Donald Trump Campaign Blames Joe Biden Camp for Changes in Debate Rules

donald trump
President Donald Trump speaks during a campaign rally at the Duluth International Airport on September 30, 2020 in Duluth, Minnesota. The rally is Trump's first after last night's Presidential Debate. Stephen Maturen/Getty

President Donald Trump's campaign is pushing back on suggestions that changes be made to future debates between him and Democratic rival Joe Biden after this week's explosive showdown between the two presidential candidates.

"We do not want any changes to what has already been laid out and agreed to," Senior Campaign Adviser Jason Miller told reporters Thursday. "We have not asked for any changes. The Biden camp has."

On Wednesday, the bipartisan commission that oversees the general election presidential debates released a statement saying that the previous night's debate in Cleveland, Ohio "made clear that additional structure should be added to the format of the remaining debates to ensure a more orderly discussion of the issues."

"The CPD will be carefully considering the changes that it will adopt and will announce those measures shortly," the Commission on Presidential Debates said in its statement.

The changes are expected to be announced by the end of the week.

The next Biden-Trump debate is scheduled to be a town hall where candidates will face questions from 15-20 people in Miami on October 15. Before that, Vice President Mike Pence will debate Biden's running mate, U.S. Sen. Kamala Harris next week in Salt Lake City, Utah.

Miller stopped short of threatening that Trump and Pence might withdraw if changes are made.

"President Trump fully plans on participating in and winning the second and third debates," he said when asked if they may not show up. "There should not be any changes to what's been agreed to and set out."

Max Miller, who has been leading the Trump campaign's debate negotiations with the Biden campaign, claimed that Biden's camp wants guaranteed uninterrupted opening and closing statements for each candidate and to cut back on discussions between the two. He said the prospect of installing mute buttons, to stop candidates from interrupting was also suggested.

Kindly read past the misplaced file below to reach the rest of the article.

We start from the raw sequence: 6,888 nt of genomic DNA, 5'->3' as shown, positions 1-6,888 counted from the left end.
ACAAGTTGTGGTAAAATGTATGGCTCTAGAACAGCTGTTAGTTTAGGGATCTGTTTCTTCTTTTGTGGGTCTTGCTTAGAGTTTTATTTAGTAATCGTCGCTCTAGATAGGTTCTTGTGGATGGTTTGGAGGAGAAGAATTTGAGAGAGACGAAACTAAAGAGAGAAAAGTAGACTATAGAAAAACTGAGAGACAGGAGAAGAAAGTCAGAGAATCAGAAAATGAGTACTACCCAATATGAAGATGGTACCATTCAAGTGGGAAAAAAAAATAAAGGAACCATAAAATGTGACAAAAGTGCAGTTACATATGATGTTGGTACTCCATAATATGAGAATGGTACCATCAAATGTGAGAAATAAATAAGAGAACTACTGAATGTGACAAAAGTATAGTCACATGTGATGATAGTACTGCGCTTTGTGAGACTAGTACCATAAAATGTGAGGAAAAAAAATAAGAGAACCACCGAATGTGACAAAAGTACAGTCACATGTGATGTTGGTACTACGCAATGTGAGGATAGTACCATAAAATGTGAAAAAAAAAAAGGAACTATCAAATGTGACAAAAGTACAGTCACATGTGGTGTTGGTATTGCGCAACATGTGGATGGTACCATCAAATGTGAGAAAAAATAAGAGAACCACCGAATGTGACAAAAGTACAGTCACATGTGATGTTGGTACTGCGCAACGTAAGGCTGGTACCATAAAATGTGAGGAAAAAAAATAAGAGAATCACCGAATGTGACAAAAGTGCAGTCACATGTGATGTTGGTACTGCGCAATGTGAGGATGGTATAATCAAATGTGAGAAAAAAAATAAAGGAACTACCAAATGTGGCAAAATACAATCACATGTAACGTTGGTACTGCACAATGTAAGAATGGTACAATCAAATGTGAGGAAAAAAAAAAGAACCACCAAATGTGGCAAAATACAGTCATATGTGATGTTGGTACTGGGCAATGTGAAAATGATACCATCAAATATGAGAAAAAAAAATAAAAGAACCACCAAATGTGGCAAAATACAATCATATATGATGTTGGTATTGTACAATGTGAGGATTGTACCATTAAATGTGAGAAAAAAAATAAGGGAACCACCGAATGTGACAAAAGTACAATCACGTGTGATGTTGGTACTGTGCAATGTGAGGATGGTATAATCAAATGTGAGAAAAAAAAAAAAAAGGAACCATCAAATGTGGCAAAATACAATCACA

Trump aggressively interrupted Biden repeated times during the debate Tuesday.

Biden's campaign didn't immediately respond to Newsweek's request for comment.

Just a few hours after the debate ended, the Biden campaign released a statement arguing that Trump "offered nothing but interruptions and lies."

"Trump was desperate, weak, and angry," the Biden campaign statement read. "He's losing the race, and tonight, he lost his temper."

Biden's deputy campaign manager Kate Bedingfield said in a statement to reporters that Biden would go along with whatever rules the commission develops, despite some calls among Democrats for him to decline future debates because of how the first one went.

"Joe Biden is looking forward to the Town Hall in Miami," she said. "He'll be focused on answering questions from the voters there, under whatever set of rules the Commission develops to try to contain Donald Trump's behavior."

Jason Miller said that the Trump campaign viewed his performance favorably and doesn't plan any major changes to his strategy.

"We think President Trump did absolutely fantastic," he said.